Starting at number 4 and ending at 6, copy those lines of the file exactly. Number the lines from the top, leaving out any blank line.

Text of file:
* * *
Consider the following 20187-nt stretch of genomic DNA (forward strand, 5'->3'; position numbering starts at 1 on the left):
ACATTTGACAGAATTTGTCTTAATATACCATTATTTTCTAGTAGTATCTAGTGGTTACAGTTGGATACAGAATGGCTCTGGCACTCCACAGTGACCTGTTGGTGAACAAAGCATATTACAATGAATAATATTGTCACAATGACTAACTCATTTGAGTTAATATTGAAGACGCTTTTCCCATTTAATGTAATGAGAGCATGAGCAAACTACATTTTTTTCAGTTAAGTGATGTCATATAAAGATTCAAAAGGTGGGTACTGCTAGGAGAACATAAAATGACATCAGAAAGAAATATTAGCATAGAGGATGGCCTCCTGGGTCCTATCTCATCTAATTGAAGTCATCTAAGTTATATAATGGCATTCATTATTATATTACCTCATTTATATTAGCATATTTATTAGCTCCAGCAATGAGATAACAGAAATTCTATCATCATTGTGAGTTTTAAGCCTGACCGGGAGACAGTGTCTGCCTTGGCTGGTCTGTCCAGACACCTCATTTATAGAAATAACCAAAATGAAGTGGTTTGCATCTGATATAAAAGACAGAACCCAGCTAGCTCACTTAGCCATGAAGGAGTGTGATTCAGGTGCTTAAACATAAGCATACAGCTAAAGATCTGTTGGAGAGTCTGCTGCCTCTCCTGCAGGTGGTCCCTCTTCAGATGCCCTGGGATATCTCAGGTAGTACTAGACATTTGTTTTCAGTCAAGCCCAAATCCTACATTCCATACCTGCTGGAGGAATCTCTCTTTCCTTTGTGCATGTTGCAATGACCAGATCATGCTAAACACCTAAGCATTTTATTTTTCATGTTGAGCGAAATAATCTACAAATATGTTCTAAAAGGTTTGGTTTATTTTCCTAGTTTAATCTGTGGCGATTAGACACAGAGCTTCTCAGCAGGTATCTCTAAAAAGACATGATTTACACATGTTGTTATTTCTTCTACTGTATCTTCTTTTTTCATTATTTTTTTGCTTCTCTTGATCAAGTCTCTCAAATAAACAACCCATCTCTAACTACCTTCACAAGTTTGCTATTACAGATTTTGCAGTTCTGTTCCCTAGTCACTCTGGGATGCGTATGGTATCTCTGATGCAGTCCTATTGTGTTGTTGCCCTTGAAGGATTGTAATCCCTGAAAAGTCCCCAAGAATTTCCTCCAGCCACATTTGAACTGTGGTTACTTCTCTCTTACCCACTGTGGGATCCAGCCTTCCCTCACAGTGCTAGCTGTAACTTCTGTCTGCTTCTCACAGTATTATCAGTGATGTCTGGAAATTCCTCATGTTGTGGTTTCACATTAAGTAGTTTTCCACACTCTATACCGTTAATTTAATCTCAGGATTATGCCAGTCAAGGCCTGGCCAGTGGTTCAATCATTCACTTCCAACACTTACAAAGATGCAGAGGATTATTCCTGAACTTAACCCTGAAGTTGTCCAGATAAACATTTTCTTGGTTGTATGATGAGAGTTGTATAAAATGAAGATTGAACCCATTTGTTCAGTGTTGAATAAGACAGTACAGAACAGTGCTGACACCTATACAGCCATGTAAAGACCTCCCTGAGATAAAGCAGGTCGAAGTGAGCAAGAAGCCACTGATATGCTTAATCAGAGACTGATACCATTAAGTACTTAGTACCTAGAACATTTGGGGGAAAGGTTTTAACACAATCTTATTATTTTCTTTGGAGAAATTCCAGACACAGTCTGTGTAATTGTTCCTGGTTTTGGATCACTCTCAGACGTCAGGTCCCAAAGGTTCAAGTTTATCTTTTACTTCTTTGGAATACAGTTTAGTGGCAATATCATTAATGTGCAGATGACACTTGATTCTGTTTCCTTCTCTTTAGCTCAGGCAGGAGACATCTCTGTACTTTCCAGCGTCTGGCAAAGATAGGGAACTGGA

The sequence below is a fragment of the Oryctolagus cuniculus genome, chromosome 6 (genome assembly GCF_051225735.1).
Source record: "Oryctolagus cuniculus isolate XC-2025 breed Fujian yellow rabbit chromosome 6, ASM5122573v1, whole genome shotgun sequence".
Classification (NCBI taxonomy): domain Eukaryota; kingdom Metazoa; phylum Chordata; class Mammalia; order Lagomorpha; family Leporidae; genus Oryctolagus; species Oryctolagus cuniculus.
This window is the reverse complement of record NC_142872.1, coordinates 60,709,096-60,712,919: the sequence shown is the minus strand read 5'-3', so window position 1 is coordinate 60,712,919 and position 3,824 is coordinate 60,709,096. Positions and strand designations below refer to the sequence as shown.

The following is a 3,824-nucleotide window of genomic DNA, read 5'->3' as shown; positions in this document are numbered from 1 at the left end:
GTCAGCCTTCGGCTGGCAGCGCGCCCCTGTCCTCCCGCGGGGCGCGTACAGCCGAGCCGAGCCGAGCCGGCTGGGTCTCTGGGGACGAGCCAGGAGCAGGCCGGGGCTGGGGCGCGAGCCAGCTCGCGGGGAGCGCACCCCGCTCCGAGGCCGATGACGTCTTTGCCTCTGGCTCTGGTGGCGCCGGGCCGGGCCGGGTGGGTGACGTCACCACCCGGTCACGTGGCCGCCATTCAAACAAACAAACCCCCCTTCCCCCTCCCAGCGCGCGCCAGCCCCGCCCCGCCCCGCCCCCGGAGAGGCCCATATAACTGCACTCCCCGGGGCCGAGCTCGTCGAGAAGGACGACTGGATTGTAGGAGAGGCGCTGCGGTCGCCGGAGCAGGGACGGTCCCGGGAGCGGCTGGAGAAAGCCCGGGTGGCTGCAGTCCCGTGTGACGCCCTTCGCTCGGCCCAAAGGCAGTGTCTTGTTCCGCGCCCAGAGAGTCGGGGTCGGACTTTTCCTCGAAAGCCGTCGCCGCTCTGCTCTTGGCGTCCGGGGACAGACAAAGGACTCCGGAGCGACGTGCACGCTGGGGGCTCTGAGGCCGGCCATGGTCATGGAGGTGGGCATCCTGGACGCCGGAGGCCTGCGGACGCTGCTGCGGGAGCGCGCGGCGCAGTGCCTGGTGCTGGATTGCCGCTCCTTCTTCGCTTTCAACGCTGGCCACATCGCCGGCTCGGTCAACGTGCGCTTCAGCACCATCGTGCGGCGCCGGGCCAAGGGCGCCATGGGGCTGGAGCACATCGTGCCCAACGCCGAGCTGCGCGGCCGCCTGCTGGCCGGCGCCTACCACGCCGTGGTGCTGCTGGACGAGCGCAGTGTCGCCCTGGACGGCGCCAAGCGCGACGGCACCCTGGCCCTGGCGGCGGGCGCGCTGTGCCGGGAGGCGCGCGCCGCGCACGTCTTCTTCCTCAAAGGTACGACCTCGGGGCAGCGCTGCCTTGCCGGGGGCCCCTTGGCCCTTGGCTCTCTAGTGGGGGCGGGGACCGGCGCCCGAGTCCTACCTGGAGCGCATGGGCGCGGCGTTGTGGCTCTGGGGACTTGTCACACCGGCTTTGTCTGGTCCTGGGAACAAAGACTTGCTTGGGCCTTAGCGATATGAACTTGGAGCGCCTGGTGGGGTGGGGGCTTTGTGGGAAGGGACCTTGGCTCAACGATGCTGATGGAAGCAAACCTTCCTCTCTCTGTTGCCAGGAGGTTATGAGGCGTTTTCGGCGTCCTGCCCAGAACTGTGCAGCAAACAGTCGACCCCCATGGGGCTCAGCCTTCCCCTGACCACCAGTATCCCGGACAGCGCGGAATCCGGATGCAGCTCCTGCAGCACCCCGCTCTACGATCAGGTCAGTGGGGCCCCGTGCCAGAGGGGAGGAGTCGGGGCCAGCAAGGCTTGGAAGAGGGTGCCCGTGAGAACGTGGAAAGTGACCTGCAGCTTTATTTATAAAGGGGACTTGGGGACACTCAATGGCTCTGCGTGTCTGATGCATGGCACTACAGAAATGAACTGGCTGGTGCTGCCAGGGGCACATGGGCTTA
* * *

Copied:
Source record: "Oryctolagus cuniculus isolate XC-2025 breed Fujian yellow rabbit chromosome 6, ASM5122573v1, whole genome shotgun sequence".
Classification (NCBI taxonomy): domain Eukaryota; kingdom Metazoa; phylum Chordata; class Mammalia; order Lagomorpha; family Leporidae; genus Oryctolagus; species Oryctolagus cuniculus.
This window is the reverse complement of record NC_142872.1, coordinates 60,709,096-60,712,919: the sequence shown is the minus strand read 5'-3', so window position 1 is coordinate 60,712,919 and position 3,824 is coordinate 60,709,096. Positions and strand designations below refer to the sequence as shown.